Volume 3, Issue 3, September 2017, Page: 45-51
Determinants of Institutional Delivery Among Mothers Who Gave Birth in the Last One Year in Dejen Woreda, Ethiopia, 2016: A Cross Sectional Study
Melaku Desta, Department of Midwifery, College of Health Science, Debre Markos University, Debre Markos, Ethiopia
Temesgen Getaneh, Department of Midwifery, College of Health Science, Debre Markos University, Debre Markos, Ethiopia
Tebikew Yeneabat, Department of Midwifery, College of Health Science, Debre Markos University, Debre Markos, Ethiopia
Yewbmirt Sharew, Department of Midwifery, College of Health Science, Debre Markos University, Debre Markos, Ethiopia
Mulugeta Animaw, Midwifery Health professionals, Southern Nations and Nationalities Hospital, Hawasa, Ethiopia
Haymanot Tsegaw, Midwifery Health professionals, Southern Nations and Nationalities Hospital, Hawasa, Ethiopia
Received: Aug. 14, 2017;       Accepted: Aug. 31, 2017;       Published: Oct. 23, 2017
DOI: 10.11648/j.jfmhc.20170303.11      View  1927      Downloads  56
Abstract
Background: Globally maternal mortality remained a public health challenge. Institutional delivery ensures safe birth which reduces maternal mortality and morbidity. This study aimed to assess determinants of institutional delivery among mothers who gave birth in the last one year. Methods: A community-based cross-sectional study was conducted during May 16 to 28, 2016 in Dejen woreda. Multistage sampling technique was used for selection of 361 participants and collected data were entered and analyzed using Statistical package for social sciences (SPSS) version 20. Multiple logistic regression was employed to identify factors associated with the institutional delivery at p-value <0.05` and to control the confounders. Results: Institutional delivery service utilization was 71.7%. Educational status, age and residence of the mother, having antenatal care visit/frequency of ANC visit, gravidity and husband's preference were independent predictors of institutional delivery service utilization. Conclusion and recommendation: Many women gave birth at health institution in Dejen Woreda. Younger age, having secondary and above educational status and urban residents, having 4 or above ANC visit, primiparaous and husband's preferred health facility had significantly associated with increased institutional delivery. Empowering women, ensuring all women to receive ANC visit according to the recommended number of visit, improving the quality of information on skilled delivery and enhancing partner’s involvement, as well as increasing accessibility of health facilities in the rural areas, could increase institutional delivery service utilization.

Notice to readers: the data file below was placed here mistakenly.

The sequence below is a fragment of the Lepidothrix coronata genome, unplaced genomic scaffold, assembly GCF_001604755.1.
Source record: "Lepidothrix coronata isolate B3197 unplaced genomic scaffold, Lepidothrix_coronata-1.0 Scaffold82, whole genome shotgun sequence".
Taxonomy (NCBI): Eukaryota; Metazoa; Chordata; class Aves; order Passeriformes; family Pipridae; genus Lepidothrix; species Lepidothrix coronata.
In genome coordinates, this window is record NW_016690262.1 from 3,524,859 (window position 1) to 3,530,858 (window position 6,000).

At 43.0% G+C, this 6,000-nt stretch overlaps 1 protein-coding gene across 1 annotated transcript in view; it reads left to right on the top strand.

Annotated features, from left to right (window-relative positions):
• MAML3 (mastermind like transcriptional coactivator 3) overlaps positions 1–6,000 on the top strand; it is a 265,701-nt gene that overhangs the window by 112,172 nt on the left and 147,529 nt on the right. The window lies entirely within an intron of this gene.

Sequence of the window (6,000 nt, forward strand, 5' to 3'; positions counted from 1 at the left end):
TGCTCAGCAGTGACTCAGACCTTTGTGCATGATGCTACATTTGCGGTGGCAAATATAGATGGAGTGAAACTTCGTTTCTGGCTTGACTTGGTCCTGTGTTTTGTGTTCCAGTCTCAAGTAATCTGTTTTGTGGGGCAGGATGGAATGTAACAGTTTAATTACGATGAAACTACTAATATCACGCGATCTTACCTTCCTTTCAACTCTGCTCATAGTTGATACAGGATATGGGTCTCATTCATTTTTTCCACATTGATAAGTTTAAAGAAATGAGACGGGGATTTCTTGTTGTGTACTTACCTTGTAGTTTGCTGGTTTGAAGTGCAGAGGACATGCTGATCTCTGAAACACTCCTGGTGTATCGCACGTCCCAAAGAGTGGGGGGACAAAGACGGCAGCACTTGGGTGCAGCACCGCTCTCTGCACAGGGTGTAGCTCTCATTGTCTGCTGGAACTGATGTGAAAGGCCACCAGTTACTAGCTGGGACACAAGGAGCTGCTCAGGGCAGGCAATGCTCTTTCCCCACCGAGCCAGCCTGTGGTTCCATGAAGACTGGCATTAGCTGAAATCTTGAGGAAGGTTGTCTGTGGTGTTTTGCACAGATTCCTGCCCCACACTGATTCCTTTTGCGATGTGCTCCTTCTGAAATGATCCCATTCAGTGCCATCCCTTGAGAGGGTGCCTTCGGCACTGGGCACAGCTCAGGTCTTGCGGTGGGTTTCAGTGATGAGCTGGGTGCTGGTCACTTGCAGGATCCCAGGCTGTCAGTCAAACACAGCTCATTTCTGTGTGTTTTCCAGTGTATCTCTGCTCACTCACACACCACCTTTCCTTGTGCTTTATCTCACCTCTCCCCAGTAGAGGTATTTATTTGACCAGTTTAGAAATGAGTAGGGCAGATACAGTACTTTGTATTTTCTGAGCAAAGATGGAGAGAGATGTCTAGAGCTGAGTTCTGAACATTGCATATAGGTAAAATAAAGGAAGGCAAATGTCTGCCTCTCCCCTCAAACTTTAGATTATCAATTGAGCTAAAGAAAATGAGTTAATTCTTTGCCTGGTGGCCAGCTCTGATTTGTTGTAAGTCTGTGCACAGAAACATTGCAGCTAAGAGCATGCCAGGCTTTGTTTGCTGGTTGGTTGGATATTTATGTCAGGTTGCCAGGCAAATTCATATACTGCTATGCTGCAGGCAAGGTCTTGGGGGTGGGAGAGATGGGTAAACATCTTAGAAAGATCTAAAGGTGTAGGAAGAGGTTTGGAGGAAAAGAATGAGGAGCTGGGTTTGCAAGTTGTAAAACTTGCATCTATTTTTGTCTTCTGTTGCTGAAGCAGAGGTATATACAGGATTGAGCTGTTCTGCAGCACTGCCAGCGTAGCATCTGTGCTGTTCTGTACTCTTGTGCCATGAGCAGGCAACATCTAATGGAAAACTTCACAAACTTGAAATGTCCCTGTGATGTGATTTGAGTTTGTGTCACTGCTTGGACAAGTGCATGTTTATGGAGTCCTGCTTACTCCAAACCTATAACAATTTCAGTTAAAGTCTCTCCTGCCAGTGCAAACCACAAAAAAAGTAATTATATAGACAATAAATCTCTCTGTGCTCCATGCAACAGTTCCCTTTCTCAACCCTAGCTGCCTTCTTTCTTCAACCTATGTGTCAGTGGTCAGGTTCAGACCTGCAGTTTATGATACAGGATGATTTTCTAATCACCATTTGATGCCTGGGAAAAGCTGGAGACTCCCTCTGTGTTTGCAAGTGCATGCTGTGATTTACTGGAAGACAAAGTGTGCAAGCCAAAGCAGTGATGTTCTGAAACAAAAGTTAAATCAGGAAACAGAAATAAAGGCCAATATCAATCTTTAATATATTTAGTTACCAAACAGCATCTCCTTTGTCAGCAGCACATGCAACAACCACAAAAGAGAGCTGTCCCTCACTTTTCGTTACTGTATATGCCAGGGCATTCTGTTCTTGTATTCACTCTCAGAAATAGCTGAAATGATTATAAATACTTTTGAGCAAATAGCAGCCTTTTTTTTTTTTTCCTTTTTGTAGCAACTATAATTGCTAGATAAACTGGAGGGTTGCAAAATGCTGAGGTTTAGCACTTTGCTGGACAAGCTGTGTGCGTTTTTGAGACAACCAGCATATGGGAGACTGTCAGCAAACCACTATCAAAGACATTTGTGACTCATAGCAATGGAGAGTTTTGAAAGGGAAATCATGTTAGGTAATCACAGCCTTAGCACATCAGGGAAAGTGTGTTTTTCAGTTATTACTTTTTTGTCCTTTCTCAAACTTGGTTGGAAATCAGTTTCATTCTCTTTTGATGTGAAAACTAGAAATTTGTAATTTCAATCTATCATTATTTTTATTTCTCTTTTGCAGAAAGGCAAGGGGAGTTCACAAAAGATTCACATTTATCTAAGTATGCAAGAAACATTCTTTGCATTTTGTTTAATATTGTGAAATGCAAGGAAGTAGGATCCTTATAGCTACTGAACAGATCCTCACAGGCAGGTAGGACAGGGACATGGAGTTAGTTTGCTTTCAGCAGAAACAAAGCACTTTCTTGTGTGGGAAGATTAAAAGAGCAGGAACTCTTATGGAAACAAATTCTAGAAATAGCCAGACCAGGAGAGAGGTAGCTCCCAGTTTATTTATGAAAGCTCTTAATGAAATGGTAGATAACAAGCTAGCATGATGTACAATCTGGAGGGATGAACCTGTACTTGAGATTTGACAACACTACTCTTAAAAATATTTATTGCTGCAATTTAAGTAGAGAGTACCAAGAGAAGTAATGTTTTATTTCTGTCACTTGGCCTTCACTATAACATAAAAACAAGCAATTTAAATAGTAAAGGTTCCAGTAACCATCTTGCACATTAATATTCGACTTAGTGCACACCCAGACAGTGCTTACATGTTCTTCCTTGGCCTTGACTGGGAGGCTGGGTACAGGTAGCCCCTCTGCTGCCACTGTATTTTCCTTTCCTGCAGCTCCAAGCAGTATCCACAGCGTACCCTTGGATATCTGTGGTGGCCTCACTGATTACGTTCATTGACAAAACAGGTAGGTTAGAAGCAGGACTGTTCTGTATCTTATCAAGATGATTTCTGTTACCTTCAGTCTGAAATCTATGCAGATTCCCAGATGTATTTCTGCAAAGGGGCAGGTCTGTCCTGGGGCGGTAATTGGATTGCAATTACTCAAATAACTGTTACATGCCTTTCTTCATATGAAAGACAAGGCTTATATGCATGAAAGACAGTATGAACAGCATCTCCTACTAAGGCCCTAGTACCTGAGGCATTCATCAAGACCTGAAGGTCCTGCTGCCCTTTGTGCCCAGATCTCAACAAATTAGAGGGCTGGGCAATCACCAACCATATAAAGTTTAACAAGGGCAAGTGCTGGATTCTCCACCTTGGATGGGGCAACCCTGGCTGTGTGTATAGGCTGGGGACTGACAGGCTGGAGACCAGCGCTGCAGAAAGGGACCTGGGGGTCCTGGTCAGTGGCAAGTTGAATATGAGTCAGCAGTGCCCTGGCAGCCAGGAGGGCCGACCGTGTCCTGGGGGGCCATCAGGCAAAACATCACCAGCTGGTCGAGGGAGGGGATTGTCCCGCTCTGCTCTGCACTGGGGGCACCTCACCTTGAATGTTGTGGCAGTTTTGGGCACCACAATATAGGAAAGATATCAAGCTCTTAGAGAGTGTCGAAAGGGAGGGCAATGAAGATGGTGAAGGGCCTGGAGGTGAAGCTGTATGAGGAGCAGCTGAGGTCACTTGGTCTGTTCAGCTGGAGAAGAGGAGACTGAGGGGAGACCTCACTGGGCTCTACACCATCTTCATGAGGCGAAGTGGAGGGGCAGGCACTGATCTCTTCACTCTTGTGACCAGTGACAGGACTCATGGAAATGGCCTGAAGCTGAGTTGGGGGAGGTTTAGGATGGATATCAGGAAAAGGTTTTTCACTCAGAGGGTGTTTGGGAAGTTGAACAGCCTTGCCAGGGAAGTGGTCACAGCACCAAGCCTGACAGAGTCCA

Keywords
Institutional Delivery, Determinants, Dejen Woreda
To cite this article
Melaku Desta, Temesgen Getaneh, Tebikew Yeneabat, Yewbmirt Sharew, Mulugeta Animaw, Haymanot Tsegaw, Determinants of Institutional Delivery Among Mothers Who Gave Birth in the Last One Year in Dejen Woreda, Ethiopia, 2016: A Cross Sectional Study, Journal of Family Medicine and Health Care. Vol. 3, No. 3, 2017, pp. 45-51. doi: 10.11648/j.jfmhc.20170303.11
Copyright
Copyright © 2017 Authors retain the copyright of this article.
This article is an open access article distributed under the Creative Commons Attribution License (http://creativecommons.org/licenses/by/4.0/) which permits unrestricted use, distribution, and reproduction in any medium, provided the original work is properly cited.
Reference
[1]
United Nations Children’s fund (UNICEF). Progress for children. Airport on maternal mortality: 2008.
[2]
WHO, UNICEF, UNFPA, World Bank, the United Nations Population Division. Trends in maternal mortality 1990 to 2013. Geneva: 2014.
[3]
Central Statistical Agency Ethiopia and ICF International: Ethiopia Demographic and Health Survey 2011: Addis Ababa. Ethiopia and Calverton, Maryland, USA: Central Statistical Agency and ICF International; 2012.